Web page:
Thursday, August 12, 2010
Posted by Beth Revis at 12:20 AM
The Bookanistas are a group of writers - in various stages of the publishing process – who have decided to band together and review the special books of our peers. No negative reviews here! We post every Thursday and cover various topics– upcoming ARCs, books we love, special diamonds in the rough, classics, and even cover reviews.
Here is a list of the Bookanistas: Christina Fonseca, Jamie Harrington, Michelle Hodkin, Kirsten Hubbard, Shelli Johannes-Wells, Myra McEntire, Shannon Messenger, Bethany Wiggins and Suzette Saxton, Beth Revis, Lisa and Laura Roecker, Sarah Frances Hardy and Katie Anderson, Scott Tracey, and Carolina Miller
LIPS TOUCH: THREE TIMES by Laini Taylor
Why I loved Lips Touch: Three Times
- Laini, the author, has cute pink hair, a cute new baby who just turned 1, a cute blog, and also makes the super-cute Laini's Ladies, one of which I have hanging over my desk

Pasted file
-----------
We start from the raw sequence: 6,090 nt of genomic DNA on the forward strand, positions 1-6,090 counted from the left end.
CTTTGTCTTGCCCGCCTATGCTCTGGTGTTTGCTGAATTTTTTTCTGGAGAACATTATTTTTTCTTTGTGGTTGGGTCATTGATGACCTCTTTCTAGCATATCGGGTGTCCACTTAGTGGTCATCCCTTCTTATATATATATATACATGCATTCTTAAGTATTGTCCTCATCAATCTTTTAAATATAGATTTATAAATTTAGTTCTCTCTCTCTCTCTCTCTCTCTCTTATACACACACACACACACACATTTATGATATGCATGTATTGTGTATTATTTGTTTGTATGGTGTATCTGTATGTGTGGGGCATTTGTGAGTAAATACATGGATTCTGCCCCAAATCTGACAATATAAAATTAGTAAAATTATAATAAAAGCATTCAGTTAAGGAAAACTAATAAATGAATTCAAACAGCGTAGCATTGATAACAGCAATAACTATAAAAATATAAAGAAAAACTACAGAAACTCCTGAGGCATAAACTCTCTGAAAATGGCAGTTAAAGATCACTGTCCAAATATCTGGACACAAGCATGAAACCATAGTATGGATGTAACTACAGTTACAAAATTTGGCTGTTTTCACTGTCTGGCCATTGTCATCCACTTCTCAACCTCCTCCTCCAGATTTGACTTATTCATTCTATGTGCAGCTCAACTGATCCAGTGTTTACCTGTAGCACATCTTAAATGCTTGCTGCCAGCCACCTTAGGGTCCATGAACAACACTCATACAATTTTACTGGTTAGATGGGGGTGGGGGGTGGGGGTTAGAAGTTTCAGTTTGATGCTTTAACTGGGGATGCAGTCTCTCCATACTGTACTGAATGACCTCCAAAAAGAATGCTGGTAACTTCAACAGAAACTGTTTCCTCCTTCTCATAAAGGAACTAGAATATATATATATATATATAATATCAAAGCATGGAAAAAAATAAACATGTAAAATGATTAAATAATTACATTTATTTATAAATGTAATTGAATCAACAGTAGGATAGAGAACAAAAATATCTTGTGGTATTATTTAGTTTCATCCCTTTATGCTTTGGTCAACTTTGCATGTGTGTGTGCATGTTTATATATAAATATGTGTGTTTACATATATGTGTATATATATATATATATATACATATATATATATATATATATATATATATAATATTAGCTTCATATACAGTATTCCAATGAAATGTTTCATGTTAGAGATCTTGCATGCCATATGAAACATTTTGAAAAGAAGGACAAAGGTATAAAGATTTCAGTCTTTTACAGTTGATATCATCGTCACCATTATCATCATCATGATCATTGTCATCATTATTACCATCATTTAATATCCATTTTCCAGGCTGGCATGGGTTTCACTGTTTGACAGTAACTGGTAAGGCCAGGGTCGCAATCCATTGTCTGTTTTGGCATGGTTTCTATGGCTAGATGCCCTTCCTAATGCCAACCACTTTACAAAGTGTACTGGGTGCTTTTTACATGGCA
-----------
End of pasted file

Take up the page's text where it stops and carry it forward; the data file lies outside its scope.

- The illustrations inside are by Jim di Bartolo, Laini's husband
- The illustrations go hand-in-hand with the stories---a few pages of illustrations added backstory, depth, and deep perception to the written work
- You could read the stories without the illustrations--but they wouldn't be nearly as good without the complimentary pictures. Likewise, the pictures without the stories lack context
- There are three stories
- The first, "Goblin Fruit" has a fantastic end. Just brilliant.
- It's the kind of end where the main character turns the wrong decision into the right one.
- Where you know she's wrong...and you don't care
- Which is a nice change of pace
- The second, "Spicy Little Curses Such As These" has one of the best titles EVAR
- What intrigued me about this one is that I wondered about the secondary characters more than the main ones
- The last story, "Hatchling," did the best at combining the illustrations and the text
- I went back several times to re-look at the pictures at the beginning
- And I almost cried at the final drawing
LIPS TOUCH: THREE TIMES is out now and was a finalist for a National Book Award.
Other Bookanista Features Today: